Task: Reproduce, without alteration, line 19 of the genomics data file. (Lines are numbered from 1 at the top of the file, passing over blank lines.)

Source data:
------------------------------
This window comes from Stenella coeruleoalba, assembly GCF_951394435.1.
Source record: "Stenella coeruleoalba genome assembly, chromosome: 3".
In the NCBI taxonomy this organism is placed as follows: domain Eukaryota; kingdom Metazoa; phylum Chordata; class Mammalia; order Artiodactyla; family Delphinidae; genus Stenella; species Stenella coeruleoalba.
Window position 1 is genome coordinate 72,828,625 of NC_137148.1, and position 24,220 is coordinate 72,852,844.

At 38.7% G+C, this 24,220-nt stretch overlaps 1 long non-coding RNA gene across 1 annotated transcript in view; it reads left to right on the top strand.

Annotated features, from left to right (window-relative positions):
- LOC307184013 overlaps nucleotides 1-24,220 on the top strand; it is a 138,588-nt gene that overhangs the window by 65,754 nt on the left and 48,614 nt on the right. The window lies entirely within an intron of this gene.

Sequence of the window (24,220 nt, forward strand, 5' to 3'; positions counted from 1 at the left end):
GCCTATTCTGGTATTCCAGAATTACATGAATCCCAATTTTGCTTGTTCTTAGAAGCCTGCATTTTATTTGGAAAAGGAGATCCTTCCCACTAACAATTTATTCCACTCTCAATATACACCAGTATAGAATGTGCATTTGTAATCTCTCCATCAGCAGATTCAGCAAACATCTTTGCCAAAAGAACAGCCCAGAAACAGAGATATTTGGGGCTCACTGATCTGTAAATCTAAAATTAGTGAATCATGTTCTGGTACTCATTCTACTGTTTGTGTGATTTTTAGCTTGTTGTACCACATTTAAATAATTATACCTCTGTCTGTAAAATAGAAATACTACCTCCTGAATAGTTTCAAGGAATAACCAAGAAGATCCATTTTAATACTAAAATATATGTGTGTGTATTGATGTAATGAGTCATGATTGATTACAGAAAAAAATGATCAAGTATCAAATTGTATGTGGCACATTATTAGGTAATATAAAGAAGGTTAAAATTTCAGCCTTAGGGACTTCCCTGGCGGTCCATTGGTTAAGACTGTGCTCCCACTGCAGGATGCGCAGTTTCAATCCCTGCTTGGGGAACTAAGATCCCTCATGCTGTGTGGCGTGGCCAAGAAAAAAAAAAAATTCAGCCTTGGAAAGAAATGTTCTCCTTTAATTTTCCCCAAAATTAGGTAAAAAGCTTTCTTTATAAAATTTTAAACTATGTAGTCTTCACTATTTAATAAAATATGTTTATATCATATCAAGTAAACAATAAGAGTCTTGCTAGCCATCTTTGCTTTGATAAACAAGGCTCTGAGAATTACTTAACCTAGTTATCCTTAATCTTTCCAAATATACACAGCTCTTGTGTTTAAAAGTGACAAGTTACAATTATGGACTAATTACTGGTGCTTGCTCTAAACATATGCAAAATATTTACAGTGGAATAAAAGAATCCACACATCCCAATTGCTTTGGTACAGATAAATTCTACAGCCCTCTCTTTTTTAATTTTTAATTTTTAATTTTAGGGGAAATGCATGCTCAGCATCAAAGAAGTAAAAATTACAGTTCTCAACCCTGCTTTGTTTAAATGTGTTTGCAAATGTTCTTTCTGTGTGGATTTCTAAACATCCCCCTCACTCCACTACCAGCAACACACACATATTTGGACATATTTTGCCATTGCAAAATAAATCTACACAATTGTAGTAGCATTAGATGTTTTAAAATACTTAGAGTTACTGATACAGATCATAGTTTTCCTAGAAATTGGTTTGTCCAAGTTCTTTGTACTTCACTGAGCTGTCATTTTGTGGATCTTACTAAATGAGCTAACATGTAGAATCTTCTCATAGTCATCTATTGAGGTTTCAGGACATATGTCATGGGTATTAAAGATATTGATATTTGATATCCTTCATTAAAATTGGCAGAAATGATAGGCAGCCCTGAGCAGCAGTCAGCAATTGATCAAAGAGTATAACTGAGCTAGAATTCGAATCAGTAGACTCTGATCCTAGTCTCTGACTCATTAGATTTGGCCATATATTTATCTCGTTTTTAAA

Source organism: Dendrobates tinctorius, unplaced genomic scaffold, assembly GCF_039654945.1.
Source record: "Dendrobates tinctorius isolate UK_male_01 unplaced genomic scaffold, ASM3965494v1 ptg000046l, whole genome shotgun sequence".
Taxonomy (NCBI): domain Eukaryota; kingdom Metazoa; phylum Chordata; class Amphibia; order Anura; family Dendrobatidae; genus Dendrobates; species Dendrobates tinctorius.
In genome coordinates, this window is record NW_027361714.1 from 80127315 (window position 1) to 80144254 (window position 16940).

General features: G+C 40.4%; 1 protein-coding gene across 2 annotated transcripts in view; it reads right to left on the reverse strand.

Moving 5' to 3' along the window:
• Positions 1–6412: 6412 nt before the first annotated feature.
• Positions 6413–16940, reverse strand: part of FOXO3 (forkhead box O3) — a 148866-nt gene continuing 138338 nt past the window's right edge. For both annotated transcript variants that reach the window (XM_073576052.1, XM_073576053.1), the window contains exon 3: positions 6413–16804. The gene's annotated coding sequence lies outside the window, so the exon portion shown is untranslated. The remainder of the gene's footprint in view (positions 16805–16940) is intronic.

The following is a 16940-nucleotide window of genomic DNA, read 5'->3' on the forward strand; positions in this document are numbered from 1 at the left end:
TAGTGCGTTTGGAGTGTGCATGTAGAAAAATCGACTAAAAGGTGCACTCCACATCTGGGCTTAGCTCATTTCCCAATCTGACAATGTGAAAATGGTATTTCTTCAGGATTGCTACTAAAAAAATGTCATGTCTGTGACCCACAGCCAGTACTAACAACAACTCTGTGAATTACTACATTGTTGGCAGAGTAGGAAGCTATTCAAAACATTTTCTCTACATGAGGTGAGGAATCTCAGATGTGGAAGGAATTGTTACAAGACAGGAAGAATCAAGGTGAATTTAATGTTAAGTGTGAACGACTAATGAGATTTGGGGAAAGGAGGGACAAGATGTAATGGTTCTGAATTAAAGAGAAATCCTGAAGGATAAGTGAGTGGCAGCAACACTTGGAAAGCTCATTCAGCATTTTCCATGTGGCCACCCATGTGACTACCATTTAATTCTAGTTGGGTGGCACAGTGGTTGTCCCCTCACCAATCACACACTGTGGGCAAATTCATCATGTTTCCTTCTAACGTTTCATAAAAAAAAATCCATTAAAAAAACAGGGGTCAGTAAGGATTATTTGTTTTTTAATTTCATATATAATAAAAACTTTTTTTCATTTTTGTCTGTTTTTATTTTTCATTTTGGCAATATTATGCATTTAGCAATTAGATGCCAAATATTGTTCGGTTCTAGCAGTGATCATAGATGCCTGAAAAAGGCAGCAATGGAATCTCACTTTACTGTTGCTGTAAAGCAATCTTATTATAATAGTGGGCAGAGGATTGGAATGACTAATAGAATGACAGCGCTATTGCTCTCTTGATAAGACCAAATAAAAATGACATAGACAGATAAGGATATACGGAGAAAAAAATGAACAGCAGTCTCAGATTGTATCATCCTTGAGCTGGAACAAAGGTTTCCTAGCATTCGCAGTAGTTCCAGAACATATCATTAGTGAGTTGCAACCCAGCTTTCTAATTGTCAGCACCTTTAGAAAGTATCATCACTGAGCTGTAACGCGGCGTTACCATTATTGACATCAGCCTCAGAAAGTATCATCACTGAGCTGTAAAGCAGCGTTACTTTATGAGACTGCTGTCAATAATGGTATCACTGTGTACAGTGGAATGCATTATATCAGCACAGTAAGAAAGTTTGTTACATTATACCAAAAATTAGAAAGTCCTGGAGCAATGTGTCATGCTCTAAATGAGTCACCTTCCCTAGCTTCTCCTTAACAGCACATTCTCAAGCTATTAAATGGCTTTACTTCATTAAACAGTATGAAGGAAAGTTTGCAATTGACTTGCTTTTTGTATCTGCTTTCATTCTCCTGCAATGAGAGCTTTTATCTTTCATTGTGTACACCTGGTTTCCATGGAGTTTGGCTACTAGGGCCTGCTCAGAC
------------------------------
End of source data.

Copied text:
TAGTGCGTTTGGAGTGTGCATGTAGAAAAATCGACTAAAAGGTGCACTCCACATCTGGGCTTAGCTCATTTCCCAATCTGACAATGTGAAAATGGTATTTCTTCAGGATTGCTACTAAAAAAATGTCATGTCTGTGACCCACAGCCAGTACTAACAACAACTCTGTGAATTACTACATTGTTGGCAGAGTAGGAAGCTATTCAAAACATTTTCTCTACATGAGGTGAGGAATCTCAGATGTGGAAGGAATTGTTACAAGACAGGAAGAATCAAGGTGAATTTAATGTTAAGTGTGAACGACTAATGAGATTTGGGGAAAGGAGGGACAAGATGTAATGGTTCTGAATTAAAGAGAAATCCTGAAGGATAAGTGAGTGGCAGCAACACTTGGAAAGCTCATTCAGCATTTTCCATGTGGCCACCCATGTGACTACCATTTAATTCTAGTTGGGTGGCACAGTGGTTGTCCCCTCACCAATCACACACTGTGGGCAAATTCATCATGTTTCCTTCTAACGTTTCATAAAAAAAAATCCATTAAAAAAACAGGGGTCAGTAAGGATTATTTGTTTTTTAATTTCATATATAATAAAAACTTTTTTTCATTTTTGTCTGTTTTTATTTTTCATTTTGGCAATATTATGCATTTAGCAATTAGATGCCAAATATTGTTCGGTTCTAGCAGTGATCATAGATGCCTGAAAAAGGCAGCAATGGAATCTCACTTTACTGTTGCTGTAAAGCAATCTTATTATAATAGTGGGCAGAGGATTGGAATGACTAATAGAATGACAGCGCTATTGCTCTCTTGATAAGACCAAATAAAAATGACATAGACAGATAAGGATATACGGAGAAAAAAATGAACAGCAGTCTCAGATTGTATCATCCTTGAGCTGGAACAAAGGTTTCCTAGCATTCGCAGTAGTTCCAGAACATATCATTAGTGAGTTGCAACCCAGCTTTCTAATTGTCAGCACCTTTAGAAAGTATCATCACTGAGCTGTAACGCGGCGTTACCATTATTGACATCAGCCTCAGAAAGTATCATCACTGAGCTGTAAAGCAGCGTTACTTTATGAGACTGCTGTCAATAATGGTATCACTGTGTACAGTGGAATGCATTATATCAGCACAGTAAGAAAGTTTGTTACATTATACCAAAAATTAGAAAGTCCTGGAGCAATGTGTCATGCTCTAAATGAGTCACCTTCCCTAGCTTCTCCTTAACAGCACATTCTCAAGCTATTAAATGGCTTTACTTCATTAAACAGTATGAAGGAAAGTTTGCAATTGACTTGCTTTTTGTATCTGCTTTCATTCTCCTGCAATGAGAGCTTTTATCTTTCATTGTGTACACCTGGTTTCCATGGAGTTTGGCTACTAGGGCCTGCTCAGAC